46 F3d 948 Bryant v. H Gomez D

46 F.3d 948

James E. BRYANT, Plaintiff-Appellant,
James H. GOMEZ, Director, Department of Corrections, Charles
D. Marshall, Warden, Defendants-Appellees.

No. 94-15178.

United States Court of Appeals,
Ninth Circuit.

Submitted Sept. 16, 1994*.
Decided Jan. 31, 1995.

James E. Bryant, pro se.

Catherine A. McBrien, Deputy Atty. Gen., San Francisco, CA, for defendants-appellees.

Appeal from the United States District Court for the Northern District of California.

Before: CHOY, SKOPIL, and FERGUSON, Circuit Judges.


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James E. Bryant appeals the district court's order granting the defendants' motion for summary judgment. Bryant contends that the district court erred by refusing to grant him relief, pursuant to 42 U.S.C. Sec. 1983, requiring the defendants to provide full religious Pentecostal services at the prison where Bryant is an inmate. We reject this contention and affirm.


We review the district court's grant of summary judgment de novo. Jesinger v. Nevada Federal Credit Union, 24 F.3d 1127, 1130 (9th Cir.1994).


In 1993, Congress passed the Religious Freedom Restoration Act ("RFRA"), 42 U.S.C. Sec. 2000bb-2000bb-4, which states in relevant part:


Sec. 2000bb-1. Free exercise of religion protected


(a) In general. Government shall not substantially burden a person's exercise of religion even if the burden results from a rule of general applicability, except as provided in subsection (b).


(b) Exception. Government may substantially burden a person's exercise of religion only if it demonstrates that application of the burden to the person--


(1) is in furtherance of a compelling governmental interest; and

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(2) is the least restrictive means of furthering that compelling governmental interest.


The purpose of the RFRA is "to restore the compelling interest test ... in all cases where free exercise of religion is substantially burdened." 42 U.S.C. Sec. 2000bb(b)(1). Given this broad purpose, it is clear that the RFRA applies to prisoners' claims.1 Thus the issue of whether the prison violated Bryant's religious rights must be analyzed using the "substantial burden" test rather than the less stringent "reasonable opportunity" test previously employed.2


Even under the more stringent "substantial burden" test, Bryant's Sec. 1983 claim fails, because Bryant has not provided any facts to show that the activities which he wishes to engage in are mandated by the Pentecostal religion. In order to show a free exercise violation using the "substantial burden" test,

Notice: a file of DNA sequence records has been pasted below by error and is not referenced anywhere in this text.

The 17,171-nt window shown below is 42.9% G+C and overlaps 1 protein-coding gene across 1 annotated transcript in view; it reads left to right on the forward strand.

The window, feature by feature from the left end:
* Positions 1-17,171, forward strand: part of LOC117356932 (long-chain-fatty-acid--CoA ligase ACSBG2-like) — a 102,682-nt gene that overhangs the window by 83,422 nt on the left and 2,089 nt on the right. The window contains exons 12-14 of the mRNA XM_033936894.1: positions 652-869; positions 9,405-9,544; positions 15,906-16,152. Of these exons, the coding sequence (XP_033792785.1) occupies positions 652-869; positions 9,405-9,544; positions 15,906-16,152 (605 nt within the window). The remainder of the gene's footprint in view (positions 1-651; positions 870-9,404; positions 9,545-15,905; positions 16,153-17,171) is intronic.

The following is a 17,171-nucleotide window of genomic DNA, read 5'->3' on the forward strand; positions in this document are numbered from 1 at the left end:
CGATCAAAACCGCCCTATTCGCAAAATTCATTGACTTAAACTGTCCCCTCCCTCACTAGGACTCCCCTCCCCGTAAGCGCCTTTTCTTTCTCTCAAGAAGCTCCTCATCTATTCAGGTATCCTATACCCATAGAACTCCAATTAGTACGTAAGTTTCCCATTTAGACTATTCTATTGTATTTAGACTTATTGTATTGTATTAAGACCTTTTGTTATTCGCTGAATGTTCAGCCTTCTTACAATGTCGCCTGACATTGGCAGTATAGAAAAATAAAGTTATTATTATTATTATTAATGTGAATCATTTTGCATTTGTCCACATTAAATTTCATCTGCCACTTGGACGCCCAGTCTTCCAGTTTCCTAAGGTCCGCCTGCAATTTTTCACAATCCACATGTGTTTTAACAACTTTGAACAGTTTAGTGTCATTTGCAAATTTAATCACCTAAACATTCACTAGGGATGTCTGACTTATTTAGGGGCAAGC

the religious adherent ... has the obligation to prove that a governmental [action] burdens the adherent's practice of his or her religion ... by preventing him or her from engaging in conduct or having a religious experience which the faith mandates. This interference must be more than an inconvenience; the burden must be substantial and an interference with a tenet or belief that is central to religious doctrine.


Graham v. C.I.R., 822 F.2d 844, 850-51 (9th Cir.1987) (internal citations omitted), aff'd sub nom. Hernandez v. Commissioner, 490 U.S. 680, 699, 109 S.Ct. 2136, 2148, 104 L.Ed.2d 766 (1988).


Bryant argues that the defendants have violated his religious rights, because their refusal to hold full Pentecostal services precludes him from participating in the practices and using the "traditional instruments" which are specific to his faith and distinct from other Protestant faiths.3 However, while certain practices and instruments might be unique to the Pentecostal faith, Bryant has not argued or provided evidence to show that they are mandated by his faith.


Moreover, Bryant has not given this court any basis for concluding that he cannot accomplish the mandates of his religion through the means that the defendants do provide in his prison. These include 1) "inter-faith" Christian services that are designed to accommodate the needs of various Christian denominations, 2) Pentecostal literature in the prison library, and 3) a Pentecostal volunteer who is available to attend Bible study classes and focus more specifically on the beliefs of the Pentecostal faith.


The order of the district court is AFFIRMED.


The panel finds this case appropriate for submission without argument pursuant to Fed.R.App.P. 34(a) and Ninth Circuit Rule 34-4


Congress debated and rejected an amendment that would have excluded prisons from the RFRA. See S.Rep. No. 111, 103rd Cong., 1st Sess. Secs. V(d) and XI (1993); H.R.Rep. No. 88, 103rd Cong., 1st Sess. (1993)


Under the latter test, an inmate who adheres to a minority religion must be given a "reasonable opportunity of pursuing his faith comparable to the opportunity afforded fellow prisoners who adhere to the conventional religious precepts." Cruz v. Beto, 405 U.S. 319, 322, 92 S.Ct. 1079, 1081, 31 L.Ed.2d 263 (1972). However, the religious needs of the inmate must be balanced against the reasonable penological goals of the prison. O'Lone v. Estate of Shabazz, 482 U.S. 342, 349, 107 S.Ct. 2400, 2404, 96 L.Ed.2d 282 (1987)


Defendants argue that these Pentecostal practices, such as "speaking in tongues" and "laying hands on each other," would present a significant danger of assaults during church services. They argue, therefore, that even if Bryant proves that his religious rights are substantially burdened, the prison has a compelling interest in burdening his rights. We do not reach this question, because we hold that Bryant has failed to provide evidence of a substantial burden on his rights